Living in the capital and elsewhere
Pleasant climatic conditions, an attractive natural area as well as a low crime rate, a clean environment, order and an infrastructure that works well in regional comparison are some of the special features that ensure an adequate quality of life in Rwanda. Living and working in Rwanda also offer the opportunity to be part of a society that is changing extraordinarily quickly against the background of the country’s special history.
According to neovideogames, Kigali, the capital of Rwanda, is built on several hills. The city center is located on the “plateau” of the main hill “Nyarugenge”. The most important facilities for the service sector are located there. On the slope of the same hill is ” Kiyovu “, the residential area of the city preferred by foreign citizens. There, in the quiet green villa district, often shielded from the outside world by high walls and security guards, members of foreign missions, development workers and part of the higher-income Rwandan upper class live and work. The rental prices charged for this are above average and in most cases are regulated by the respective employment contracts.
Sometimes such rents are not justified, because Kiyovu is also the oldest residential area in Kigali and some buildings are in a correspondingly poor condition.
Kiyovu is currently experiencing massive modernization momentum as a result of a government decree. Owners are asked to adapt their old houses to the newly created “master plan” of the capital. This usually means the demolition of existing old bungalows in favor of cost-intensive multi-storey new buildings.
The ongoing reconstruction phase has resulted in a construction boom. Accordingly, a rapidly changing city of Kigali can be observed. The city has doubled in area in the last ten years. New residential areas, modern housing estates, high office complexes and shopping centers have emerged. The city administration has also had some successes on the public infrastructural level. Most of the main road connections within the capital were paved or repaired. Through a stricter police operation, the city administration has implemented a remarkable order in the area of safety, traffic and hygiene for regional conditions (for example, moped taxi drivers consistently wear the prescribed helmet and a safety vest.
The offer on the housing market is becoming more and more diverse. A limiting factor, however, is the energy and water supply. The amount of electricity and water available is already far inferior to demand. Electricity and water are switched off every now and then at irregular intervals. Although the shortage applies nationwide, certain places of residence and districts are high on the priority list when it comes to supply, while others are not. Solutions consist of in-house emergency power generators and water storage tanks.
The vast majority of the urban population live in poor conditions in the outskirts of the city. There is no running water in the self-built huts and a hole has to be dug in the ground as a toilet. However, there is a minority of very wealthy sections of the population in all residential areas. The emergence of a middle class can be observed, but the difference between rich and poor remains very large.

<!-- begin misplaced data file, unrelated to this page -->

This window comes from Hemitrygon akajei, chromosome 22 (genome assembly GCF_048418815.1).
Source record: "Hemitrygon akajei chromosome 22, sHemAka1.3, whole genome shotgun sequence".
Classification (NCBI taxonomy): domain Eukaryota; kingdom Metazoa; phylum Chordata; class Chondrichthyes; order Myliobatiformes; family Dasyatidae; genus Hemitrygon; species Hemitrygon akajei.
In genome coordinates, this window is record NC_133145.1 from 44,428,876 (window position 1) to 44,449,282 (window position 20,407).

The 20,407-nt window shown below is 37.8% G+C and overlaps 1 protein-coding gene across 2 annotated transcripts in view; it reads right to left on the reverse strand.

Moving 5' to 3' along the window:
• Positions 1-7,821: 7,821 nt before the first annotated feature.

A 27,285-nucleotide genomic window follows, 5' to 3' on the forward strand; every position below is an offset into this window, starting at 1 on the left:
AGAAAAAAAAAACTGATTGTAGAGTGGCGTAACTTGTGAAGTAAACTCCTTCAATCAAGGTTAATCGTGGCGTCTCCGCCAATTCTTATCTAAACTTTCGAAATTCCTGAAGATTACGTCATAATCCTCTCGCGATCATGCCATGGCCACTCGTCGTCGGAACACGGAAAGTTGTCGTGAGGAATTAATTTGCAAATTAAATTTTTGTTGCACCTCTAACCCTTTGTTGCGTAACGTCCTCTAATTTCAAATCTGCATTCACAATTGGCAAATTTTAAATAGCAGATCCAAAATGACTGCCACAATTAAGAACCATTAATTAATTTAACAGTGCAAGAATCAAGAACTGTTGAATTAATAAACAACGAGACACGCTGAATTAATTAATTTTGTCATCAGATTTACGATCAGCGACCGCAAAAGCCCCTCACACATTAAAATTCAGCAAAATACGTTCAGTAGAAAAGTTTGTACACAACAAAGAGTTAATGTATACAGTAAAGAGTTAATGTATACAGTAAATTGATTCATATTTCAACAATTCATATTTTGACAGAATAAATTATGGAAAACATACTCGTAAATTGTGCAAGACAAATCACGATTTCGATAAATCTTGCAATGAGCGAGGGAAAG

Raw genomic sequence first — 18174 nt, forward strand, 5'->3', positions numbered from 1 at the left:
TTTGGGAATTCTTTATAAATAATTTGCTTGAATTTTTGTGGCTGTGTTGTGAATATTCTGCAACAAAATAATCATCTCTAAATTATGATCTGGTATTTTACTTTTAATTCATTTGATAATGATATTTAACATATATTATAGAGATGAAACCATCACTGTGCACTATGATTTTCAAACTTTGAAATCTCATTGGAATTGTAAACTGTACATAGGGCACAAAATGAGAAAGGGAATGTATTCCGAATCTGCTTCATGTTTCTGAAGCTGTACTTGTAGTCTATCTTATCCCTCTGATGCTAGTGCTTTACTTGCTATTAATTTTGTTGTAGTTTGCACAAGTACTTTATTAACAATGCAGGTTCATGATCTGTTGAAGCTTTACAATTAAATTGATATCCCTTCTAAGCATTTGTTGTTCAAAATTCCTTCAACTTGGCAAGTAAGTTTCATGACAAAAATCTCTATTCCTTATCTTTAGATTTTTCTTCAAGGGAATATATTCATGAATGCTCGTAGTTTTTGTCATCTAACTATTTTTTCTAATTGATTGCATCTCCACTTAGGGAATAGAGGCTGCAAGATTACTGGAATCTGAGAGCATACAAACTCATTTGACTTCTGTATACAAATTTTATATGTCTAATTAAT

In the country people live in scattered settlements in simple circumstances. There is usually a lack of water pipes and electricity. Electric light is only available in the commercial centers on major roads, at mission stations and at the administrative offices of the districts.
With children in Rwanda
Rwandan society is particularly rich in children and also very fond of children. Small children in particular are often smiled at and spoken to by strangers. This provides easy informal contact options for parents.
Particularly in the upper classes of society there is a tendency to be observed that children are given little time by their own parents. Rather, their care is entrusted to the domestic staff. As a result, children are often at home, especially in urban areas. They are either driven to educational institutions or transported by school buses. They are rarely found on the streets. At private get-togethers (invitations, family visits and celebrations, etc.), however, parents are happy to take children with them.
For members of the “expat community” there is a manageable selection of privately organized day nurseries and kindergartens that are affiliated with international schools. The international schools in Rwanda include the Green Hills Academy, the Ecole Belge de Kigali (Ebk), the International School of Kigali (ISKR) and the Kigali International Montessori School.
In the capital’s expensive supermarkets and shops, including a German butcher or baker, almost everything you need for daily life is available. Imported goods are more expensive than average due to the long transport routes and the high import tax depending on the category. Wines, for example, belong to the category of luxury goods and are therefore not affordable for the average consumer. Outside the cities, the supply of imported goods is more difficult. There is a wide range of fresh food on the local markets.